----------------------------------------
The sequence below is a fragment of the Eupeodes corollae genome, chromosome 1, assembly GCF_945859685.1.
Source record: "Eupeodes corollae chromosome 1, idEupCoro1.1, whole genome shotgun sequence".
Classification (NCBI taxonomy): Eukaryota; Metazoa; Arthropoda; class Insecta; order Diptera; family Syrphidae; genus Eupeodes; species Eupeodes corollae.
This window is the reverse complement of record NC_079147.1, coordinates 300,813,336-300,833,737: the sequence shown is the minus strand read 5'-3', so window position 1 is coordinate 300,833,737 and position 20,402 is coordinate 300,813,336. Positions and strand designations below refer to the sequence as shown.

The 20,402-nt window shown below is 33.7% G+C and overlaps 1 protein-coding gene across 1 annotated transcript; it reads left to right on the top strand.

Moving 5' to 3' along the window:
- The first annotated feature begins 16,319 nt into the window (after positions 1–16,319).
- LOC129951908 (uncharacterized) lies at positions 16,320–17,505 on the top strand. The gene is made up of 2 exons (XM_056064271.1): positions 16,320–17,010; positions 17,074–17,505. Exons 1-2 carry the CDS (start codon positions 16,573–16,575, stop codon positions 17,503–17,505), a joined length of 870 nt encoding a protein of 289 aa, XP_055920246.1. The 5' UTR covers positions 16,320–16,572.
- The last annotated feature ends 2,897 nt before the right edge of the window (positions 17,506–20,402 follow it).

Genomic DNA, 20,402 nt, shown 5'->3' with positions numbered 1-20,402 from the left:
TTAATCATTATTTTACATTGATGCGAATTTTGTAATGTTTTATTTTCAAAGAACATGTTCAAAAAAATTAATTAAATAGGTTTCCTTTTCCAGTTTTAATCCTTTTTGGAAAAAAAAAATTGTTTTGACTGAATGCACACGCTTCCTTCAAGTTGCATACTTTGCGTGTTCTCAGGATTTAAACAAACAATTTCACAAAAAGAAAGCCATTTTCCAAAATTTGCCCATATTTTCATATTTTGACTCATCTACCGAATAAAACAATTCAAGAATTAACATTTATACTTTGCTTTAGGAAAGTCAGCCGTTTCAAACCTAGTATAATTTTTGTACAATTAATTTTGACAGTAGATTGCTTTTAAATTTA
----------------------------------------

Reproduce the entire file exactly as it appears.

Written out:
The sequence below is a fragment of the Eupeodes corollae genome, chromosome 1, assembly GCF_945859685.1.
Source record: "Eupeodes corollae chromosome 1, idEupCoro1.1, whole genome shotgun sequence".
Classification (NCBI taxonomy): Eukaryota; Metazoa; Arthropoda; class Insecta; order Diptera; family Syrphidae; genus Eupeodes; species Eupeodes corollae.
This window is the reverse complement of record NC_079147.1, coordinates 300,813,336-300,833,737: the sequence shown is the minus strand read 5'-3', so window position 1 is coordinate 300,833,737 and position 20,402 is coordinate 300,813,336. Positions and strand designations below refer to the sequence as shown.

The 20,402-nt window shown below is 33.7% G+C and overlaps 1 protein-coding gene across 1 annotated transcript; it reads left to right on the top strand.

Moving 5' to 3' along the window:
- The first annotated feature begins 16,319 nt into the window (after positions 1–16,319).
- LOC129951908 (uncharacterized) lies at positions 16,320–17,505 on the top strand. The gene is made up of 2 exons (XM_056064271.1): positions 16,320–17,010; positions 17,074–17,505. Exons 1-2 carry the CDS (start codon positions 16,573–16,575, stop codon positions 17,503–17,505), a joined length of 870 nt encoding a protein of 289 aa, XP_055920246.1. The 5' UTR covers positions 16,320–16,572.
- The last annotated feature ends 2,897 nt before the right edge of the window (positions 17,506–20,402 follow it).

Genomic DNA, 20,402 nt, shown 5'->3' with positions numbered 1-20,402 from the left:
TTAATCATTATTTTACATTGATGCGAATTTTGTAATGTTTTATTTTCAAAGAACATGTTCAAAAAAATTAATTAAATAGGTTTCCTTTTCCAGTTTTAATCCTTTTTGGAAAAAAAAAATTGTTTTGACTGAATGCACACGCTTCCTTCAAGTTGCATACTTTGCGTGTTCTCAGGATTTAAACAAACAATTTCACAAAAAGAAAGCCATTTTCCAAAATTTGCCCATATTTTCATATTTTGACTCATCTACCGAATAAAACAATTCAAGAATTAACATTTATACTTTGCTTTAGGAAAGTCAGCCGTTTCAAACCTAGTATAATTTTTGTACAATTAATTTTGACAGTAGATTGCTTTTAAATTTA